Esophageal achalasia (muscle dysfunction): Causes, description, Treatment

Abdomen | Gastroenterology | Esophageal achalasia (muscle dysfunction) (Disease)

Esophageal achalasia (muscle dysfunction): Description

Esophageal achalasia is a rare disease of the muscle of the esophagus. The esophagus is the tube that connects the mouth to the stomach. Achalasia occurs when the lower esophageal sphincter fails to relax and let food pass into the stomach. The cause of the disorder is unknown, and is more common in older patients.

The main symptoms of achalasia are dysphagia (difficulty in swallowing), regurgitation of undigested food, chest pain behind the sternum, and weight loss. Dysphagia tends to become progressively worse over time and to involve both fluids and solids. Some people may also experience coughing when lying in a horizontal position. The chest pain experienced, also known as cardio spasm and non-cardiac chest pain can often be mistaken for a heart attack. It can be extremely painful in some sufferers. Food and liquid, including saliva, are retained in the esophagus and may be inhaled into the lungs (aspiration).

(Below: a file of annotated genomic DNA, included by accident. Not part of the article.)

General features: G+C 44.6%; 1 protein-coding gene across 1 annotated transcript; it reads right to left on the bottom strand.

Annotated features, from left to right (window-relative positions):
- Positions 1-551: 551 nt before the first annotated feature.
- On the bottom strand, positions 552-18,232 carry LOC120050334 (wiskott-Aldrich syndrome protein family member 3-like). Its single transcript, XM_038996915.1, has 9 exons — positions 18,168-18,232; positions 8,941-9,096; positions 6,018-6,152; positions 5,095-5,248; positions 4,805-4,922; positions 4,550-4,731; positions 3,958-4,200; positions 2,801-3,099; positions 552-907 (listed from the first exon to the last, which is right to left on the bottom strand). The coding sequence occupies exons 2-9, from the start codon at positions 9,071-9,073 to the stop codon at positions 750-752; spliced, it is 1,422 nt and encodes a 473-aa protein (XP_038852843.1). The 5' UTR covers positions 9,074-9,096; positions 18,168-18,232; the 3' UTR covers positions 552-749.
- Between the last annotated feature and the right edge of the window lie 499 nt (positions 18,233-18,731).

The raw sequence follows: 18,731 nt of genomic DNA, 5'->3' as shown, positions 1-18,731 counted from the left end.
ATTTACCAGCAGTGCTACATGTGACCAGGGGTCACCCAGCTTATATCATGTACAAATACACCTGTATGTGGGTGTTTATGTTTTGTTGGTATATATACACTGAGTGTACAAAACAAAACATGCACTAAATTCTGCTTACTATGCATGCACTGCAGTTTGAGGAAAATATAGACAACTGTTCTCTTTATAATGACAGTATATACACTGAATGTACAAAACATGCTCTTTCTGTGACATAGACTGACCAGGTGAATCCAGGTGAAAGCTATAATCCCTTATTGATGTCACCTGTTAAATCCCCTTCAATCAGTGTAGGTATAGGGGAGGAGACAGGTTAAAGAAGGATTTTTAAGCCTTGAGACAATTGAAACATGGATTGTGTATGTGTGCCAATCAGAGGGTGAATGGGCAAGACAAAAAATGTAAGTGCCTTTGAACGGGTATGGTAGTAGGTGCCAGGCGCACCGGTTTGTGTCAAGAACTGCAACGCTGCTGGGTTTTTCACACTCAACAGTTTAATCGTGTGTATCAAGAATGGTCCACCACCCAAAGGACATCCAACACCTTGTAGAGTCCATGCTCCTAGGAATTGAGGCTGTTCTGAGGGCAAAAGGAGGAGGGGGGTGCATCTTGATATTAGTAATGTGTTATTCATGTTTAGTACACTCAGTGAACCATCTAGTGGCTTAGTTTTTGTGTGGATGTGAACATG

Causes and Risk factors

The cause of achalasia is unknown. Theories on causation invoke infection, heredity or an abnormality of the immune system that causes the body itself to damage the esophagus (autoimmune disease).

In achalasia there is an inability of the lower sphincter to relax and open to let food pass into the stomach. In at least half of the patients, the lower sphincter resting pressure (the pressure in the lower sphincter when the patient is not swallowing) also is abnormally high. In addition to the abnormalities of the lower sphincter, the muscle of the lower half to two-thirds of the body of the esophagus does not contract normally, that is, peristaltic waves do not occur, and, therefore, food and saliva are not propelled down the esophagus and into the stomach.

Esophageal achalasia (muscle dysfunction): Treatment and Diagnosis

Treatments for achalasia include oral medications, stretching of the lower esophageal sphincter (dilation), surgery to cut the sphincter (esophagomyotomy), and the injection of botulinum toxin (Botox) into the sphincter. All four treatments reduce the pressure within the lower esophageal sphincter to allow easier passage of food from the esophagus into the stomach

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